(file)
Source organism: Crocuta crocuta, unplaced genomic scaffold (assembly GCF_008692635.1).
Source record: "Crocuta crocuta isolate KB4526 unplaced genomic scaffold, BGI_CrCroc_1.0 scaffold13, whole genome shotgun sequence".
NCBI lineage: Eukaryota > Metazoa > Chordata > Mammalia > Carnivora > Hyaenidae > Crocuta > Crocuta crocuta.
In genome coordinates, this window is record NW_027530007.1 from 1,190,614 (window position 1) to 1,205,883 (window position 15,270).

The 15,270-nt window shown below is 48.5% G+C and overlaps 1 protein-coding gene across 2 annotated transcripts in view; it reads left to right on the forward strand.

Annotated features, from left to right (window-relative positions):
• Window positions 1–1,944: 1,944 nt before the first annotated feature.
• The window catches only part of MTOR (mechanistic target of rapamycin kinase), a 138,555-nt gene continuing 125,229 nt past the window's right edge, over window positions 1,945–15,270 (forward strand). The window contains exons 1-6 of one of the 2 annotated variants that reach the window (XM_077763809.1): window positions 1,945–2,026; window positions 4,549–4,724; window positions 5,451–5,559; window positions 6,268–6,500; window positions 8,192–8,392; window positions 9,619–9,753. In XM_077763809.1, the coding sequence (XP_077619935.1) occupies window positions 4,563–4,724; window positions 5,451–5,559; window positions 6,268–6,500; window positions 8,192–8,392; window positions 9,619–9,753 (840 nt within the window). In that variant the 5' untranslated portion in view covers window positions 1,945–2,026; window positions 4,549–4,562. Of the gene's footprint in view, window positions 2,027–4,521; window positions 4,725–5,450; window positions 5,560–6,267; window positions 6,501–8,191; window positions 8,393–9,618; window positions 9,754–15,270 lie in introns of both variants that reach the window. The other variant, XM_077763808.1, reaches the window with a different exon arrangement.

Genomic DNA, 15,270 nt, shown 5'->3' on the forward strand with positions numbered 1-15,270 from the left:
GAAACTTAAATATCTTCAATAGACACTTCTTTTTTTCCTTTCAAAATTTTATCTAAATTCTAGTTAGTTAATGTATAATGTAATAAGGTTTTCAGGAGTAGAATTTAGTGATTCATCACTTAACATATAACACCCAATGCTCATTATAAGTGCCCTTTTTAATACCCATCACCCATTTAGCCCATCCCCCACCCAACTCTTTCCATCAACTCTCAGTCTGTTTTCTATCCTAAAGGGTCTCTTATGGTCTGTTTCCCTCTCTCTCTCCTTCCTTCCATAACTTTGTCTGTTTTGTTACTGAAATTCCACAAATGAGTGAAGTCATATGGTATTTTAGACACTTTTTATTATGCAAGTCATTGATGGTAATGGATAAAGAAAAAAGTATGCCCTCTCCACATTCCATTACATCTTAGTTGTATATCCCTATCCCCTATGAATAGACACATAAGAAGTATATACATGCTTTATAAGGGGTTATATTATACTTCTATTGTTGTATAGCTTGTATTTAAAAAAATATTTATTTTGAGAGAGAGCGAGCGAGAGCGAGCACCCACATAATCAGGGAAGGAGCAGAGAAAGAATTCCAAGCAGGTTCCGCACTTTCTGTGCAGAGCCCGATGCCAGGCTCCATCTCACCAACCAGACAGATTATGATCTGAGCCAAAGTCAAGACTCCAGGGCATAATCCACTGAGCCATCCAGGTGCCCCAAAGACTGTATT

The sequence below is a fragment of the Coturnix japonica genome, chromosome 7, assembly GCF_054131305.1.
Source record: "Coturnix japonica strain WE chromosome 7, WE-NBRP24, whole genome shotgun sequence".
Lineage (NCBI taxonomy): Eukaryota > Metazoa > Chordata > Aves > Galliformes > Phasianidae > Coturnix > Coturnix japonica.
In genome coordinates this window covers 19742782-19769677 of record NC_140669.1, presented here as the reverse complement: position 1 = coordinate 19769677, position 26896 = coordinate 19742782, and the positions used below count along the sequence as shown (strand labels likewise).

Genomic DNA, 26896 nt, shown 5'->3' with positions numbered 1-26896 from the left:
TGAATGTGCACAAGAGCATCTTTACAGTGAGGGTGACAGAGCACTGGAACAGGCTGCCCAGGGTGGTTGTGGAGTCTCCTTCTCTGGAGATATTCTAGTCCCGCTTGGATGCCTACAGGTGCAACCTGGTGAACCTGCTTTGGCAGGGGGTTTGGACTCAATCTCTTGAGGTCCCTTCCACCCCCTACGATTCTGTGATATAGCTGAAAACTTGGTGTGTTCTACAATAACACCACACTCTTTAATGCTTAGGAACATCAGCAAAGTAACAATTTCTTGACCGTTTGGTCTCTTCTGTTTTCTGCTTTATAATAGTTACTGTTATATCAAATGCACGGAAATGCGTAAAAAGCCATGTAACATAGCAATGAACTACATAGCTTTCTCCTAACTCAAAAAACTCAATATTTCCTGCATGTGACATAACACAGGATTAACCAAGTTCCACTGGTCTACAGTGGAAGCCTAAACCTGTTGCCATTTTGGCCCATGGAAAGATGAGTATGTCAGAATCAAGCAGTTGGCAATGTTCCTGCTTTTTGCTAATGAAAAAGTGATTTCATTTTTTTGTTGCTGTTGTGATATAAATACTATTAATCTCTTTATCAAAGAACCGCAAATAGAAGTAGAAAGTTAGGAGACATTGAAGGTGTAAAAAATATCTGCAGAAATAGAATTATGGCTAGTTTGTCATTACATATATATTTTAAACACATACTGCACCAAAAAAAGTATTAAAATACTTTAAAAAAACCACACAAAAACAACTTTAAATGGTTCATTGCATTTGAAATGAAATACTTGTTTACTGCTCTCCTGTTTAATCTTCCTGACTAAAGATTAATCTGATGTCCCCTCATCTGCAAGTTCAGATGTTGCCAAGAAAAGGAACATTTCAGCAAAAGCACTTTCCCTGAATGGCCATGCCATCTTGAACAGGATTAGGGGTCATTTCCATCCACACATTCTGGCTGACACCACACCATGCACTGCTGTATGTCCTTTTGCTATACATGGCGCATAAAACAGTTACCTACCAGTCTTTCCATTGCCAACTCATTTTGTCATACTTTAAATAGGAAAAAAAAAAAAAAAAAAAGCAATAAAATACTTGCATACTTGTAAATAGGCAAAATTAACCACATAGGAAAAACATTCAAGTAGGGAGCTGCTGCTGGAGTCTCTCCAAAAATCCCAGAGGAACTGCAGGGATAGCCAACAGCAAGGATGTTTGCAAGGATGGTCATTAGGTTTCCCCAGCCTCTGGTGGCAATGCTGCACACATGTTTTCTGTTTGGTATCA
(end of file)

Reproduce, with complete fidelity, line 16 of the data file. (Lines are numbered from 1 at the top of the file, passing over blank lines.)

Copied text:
TGAATGTGCACAAGAGCATCTTTACAGTGAGGGTGACAGAGCACTGGAACAGGCTGCCCAGGGTGGTTGTGGAGTCTCCTTCTCTGGAGATATTCTAGTCCCGCTTGGATGCCTACAGGTGCAACCTGGTGAACCTGCTTTGGCAGGGGGTTTGGACTCAATCTCTTGAGGTCCCTTCCACCCCCTACGATTCTGTGATATAGCTGAAAACTTGGTGTGTTCTACAATAACACCACACTCTTTAATGCTTAGGAACATCAGCAAAGTAACAATTTCTTGACCGTTTGGTCTCTTCTGTTTTCTGCTTTATAATAGTTACTGTTATATCAAATGCACGGAAATGCGTAAAAAGCCATGTAACATAGCAATGAACTACATAGCTTTCTCCTAACTCAAAAAACTCAATATTTCCTGCATGTGACATAACACAGGATTAACCAAGTTCCACTGGTCTACAGTGGAAGCCTAAACCTGTTGCCATTTTGGCCCATGGAAAGATGAGTATGTCAGAATCAAGCAGTTGGCAATGTTCCTGCTTTTTGCTAATGAAAAAGTGATTTCATTTTTTTGTTGCTGTTGTGATATAAATACTATTAATCTCTTTATCAAAGAACCGCAAATAGAAGTAGAAAGTTAGGAGACATTGAAGGTGTAAAAAATATCTGCAGAAATAGAATTATGGCTAGTTTGTCATTACATATATATTTTAAACACATACTGCACCAAAAAAAGTATTAAAATACTTTAAAAAAACCACACAAAAACAACTTTAAATGGTTCATTGCATTTGAAATGAAATACTTGTTTACTGCTCTCCTGTTTAATCTTCCTGACTAAAGATTAATCTGATGTCCCCTCATCTGCAAGTTCAGATGTTGCCAAGAAAAGGAACATTTCAGCAAAAGCACTTTCCCTGAATGGCCATGCCATCTTGAACAGGATTAGGGGTCATTTCCATCCACACATTCTGGCTGACACCACACCATGCACTGCTGTATGTCCTTTTGCTATACATGGCGCATAAAACAGTTACCTACCAGTCTTTCCATTGCCAACTCATTTTGTCATACTTTAAATAGGAAAAAAAAAAAAAAAAAAAGCAATAAAATACTTGCATACTTGTAAATAGGCAAAATTAACCACATAGGAAAAACATTCAAGTAGGGAGCTGCTGCTGGAGTCTCTCCAAAAATCCCAGAGGAACTGCAGGGATAGCCAACAGCAAGGATGTTTGCAAGGATGGTCATTAGGTTTCCCCAGCCTCTGGTGGCAATGCTGCACACATGTTTTCTGTTTGGTATCA